Prayer Vigil for Ukraine held at Salisbury Amphitheater


SALISBURY, Md- A lit candle, Ukrainian flag, sunflower; These are the items participants brought with them to the Ukraine Prayer Vigil in downtown Salisbury on Thursday evening.

“It was very emotional and I was there and I was frozen and I thought how lucky I was to be here frozen here rather than being shot,” said participant Ron Wilder. Wilder tells us he heard about the event online and attended the event with his wife, both with a sunflower in their hands.

“I brought the flower because of this woman who went viral in Ukraine giving them to soldiers, but the rest of this story isn’t too appropriate for me to tell,” Wilder says. The woman Wilder is referring to was captured in a viral Twitter video handing out sunflowers to soldiers, telling them that if they fell, flowers would grow in their place.

Ukrainian Orthodox pastor Father Steven Hutnick, who led a prayer during the vigil, said the displays of support moved him as he watched the crowd of more than 50 gathered at the Riverwalk Amphitheatre.

“It was one of the things that brought tears to my eyes,” he said, adding “there was a sense of togetherness that it all brought out.”

Vigil organizer Mike Mathers says that’s why he wanted to hold the vigil; to give people that feeling to cling to.

“We’ve all been glued to our TVs watching what’s going on, but as the weeks go by, this war drags on, there will be other things that come to light, so I want the feeling that we have now to be cemented in the hearts of everyone and able to maintain that togetherness by being here tonight,” he said.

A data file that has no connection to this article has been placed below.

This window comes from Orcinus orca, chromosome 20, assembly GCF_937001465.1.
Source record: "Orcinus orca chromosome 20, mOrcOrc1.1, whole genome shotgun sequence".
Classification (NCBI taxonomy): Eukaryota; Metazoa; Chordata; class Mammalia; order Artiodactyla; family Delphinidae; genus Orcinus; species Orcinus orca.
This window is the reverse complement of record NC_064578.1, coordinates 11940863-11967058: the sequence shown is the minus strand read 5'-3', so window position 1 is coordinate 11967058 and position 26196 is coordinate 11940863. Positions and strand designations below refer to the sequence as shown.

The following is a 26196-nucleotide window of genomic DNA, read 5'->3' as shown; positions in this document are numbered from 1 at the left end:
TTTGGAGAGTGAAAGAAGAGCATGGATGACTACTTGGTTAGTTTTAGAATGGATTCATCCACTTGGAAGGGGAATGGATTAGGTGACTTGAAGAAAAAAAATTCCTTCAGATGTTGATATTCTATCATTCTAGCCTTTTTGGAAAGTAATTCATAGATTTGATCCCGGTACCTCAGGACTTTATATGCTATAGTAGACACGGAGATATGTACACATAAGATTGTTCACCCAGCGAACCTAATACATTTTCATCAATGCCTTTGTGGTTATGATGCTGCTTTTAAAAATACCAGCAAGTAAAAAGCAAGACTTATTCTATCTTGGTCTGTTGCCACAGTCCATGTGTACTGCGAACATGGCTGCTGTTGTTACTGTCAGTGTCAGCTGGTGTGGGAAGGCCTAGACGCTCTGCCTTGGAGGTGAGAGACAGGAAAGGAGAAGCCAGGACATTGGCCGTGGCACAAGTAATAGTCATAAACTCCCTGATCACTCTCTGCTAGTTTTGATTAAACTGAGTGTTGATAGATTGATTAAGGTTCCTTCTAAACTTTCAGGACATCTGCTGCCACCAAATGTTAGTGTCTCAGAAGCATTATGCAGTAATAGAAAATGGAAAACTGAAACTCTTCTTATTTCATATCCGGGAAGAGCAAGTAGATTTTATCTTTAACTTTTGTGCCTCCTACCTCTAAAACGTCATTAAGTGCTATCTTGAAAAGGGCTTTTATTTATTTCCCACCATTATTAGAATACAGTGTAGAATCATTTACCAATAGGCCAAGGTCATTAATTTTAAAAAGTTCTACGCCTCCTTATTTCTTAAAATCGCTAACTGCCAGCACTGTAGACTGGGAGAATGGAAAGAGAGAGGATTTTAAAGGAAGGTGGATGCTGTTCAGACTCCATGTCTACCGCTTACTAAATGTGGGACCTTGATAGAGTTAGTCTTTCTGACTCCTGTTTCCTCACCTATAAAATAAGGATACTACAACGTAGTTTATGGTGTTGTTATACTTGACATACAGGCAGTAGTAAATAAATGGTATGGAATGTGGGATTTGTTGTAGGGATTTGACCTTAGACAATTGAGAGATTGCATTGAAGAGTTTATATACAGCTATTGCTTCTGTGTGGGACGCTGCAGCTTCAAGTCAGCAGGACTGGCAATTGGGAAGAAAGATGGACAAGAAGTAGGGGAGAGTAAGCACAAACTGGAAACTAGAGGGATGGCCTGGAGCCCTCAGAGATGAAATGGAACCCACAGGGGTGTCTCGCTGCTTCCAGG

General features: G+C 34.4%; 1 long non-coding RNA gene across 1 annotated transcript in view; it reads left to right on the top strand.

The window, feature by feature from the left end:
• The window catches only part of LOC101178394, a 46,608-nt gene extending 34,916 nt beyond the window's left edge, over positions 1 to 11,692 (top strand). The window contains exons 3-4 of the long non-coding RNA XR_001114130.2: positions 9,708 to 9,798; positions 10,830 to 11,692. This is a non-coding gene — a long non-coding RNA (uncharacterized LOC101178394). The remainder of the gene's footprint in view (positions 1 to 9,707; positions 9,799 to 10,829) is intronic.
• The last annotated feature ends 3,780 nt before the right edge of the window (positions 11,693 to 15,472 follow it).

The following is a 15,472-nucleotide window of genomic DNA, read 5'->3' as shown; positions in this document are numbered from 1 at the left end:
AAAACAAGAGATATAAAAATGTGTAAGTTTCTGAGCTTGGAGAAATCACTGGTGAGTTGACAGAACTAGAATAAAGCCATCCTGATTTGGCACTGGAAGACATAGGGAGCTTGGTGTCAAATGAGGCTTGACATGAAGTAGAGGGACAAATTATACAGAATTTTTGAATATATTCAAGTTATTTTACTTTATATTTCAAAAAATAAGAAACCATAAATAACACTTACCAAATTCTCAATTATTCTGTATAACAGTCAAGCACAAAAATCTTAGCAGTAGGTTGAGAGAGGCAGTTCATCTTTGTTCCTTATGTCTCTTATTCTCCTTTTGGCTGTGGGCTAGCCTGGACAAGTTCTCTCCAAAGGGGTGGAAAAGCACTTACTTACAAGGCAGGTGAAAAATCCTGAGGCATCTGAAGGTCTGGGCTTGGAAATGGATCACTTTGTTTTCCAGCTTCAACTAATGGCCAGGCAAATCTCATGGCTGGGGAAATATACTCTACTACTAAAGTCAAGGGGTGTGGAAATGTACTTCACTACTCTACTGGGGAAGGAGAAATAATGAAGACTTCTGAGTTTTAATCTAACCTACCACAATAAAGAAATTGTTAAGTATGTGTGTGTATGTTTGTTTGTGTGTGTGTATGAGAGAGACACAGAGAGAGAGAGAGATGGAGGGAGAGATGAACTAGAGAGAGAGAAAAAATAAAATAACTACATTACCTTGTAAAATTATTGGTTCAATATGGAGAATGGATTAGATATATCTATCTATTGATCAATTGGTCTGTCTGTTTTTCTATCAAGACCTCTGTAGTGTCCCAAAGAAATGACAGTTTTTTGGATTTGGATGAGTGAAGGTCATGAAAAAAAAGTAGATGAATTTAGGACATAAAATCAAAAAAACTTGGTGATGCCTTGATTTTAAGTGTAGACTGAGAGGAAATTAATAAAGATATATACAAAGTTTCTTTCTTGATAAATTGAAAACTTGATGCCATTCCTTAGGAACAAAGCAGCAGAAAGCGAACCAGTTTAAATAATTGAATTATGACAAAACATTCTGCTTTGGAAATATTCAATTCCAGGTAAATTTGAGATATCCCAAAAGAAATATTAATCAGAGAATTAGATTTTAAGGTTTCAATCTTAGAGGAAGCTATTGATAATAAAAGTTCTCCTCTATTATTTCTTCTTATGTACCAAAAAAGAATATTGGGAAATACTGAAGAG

Mathers tells us he was deployed to neighboring Moldova as part of the Peace Corps where he fell in love with the Ukrainian city of Lviv. He tells us that his deployment area is now the site of thousands of refugees and that he felt the need to organize the rally and involve the religious leaders.

“There are more Ukrainians in this community than we realize and we wanted to show this support to them and their families abroad,” he said.

As part of their message of solidarity, vigil attendees were asked to light their candles and pledge not to let the local sting of US sanctions against Russia, such as rising gas prices, breaking their support for the Ukrainian people.

“They’ve made a commitment that whatever penalties might hurt here, that they’ll help, they’ll continue to help and help those who can’t afford it and I think that’s a really beautiful promise to have taken,” Father Hutnick said.

Hutnick tells 47ABC that what struck him most was driving to the vigil, where he was shocked to see the number of street signs and businesses that had changed their colors for the night. Ukrainian flag; a clear blue sky above a wheat field.

“If there’s anything good that comes out of it and nothing good comes out of war, it’s that simple fact that it united the world,” he said.


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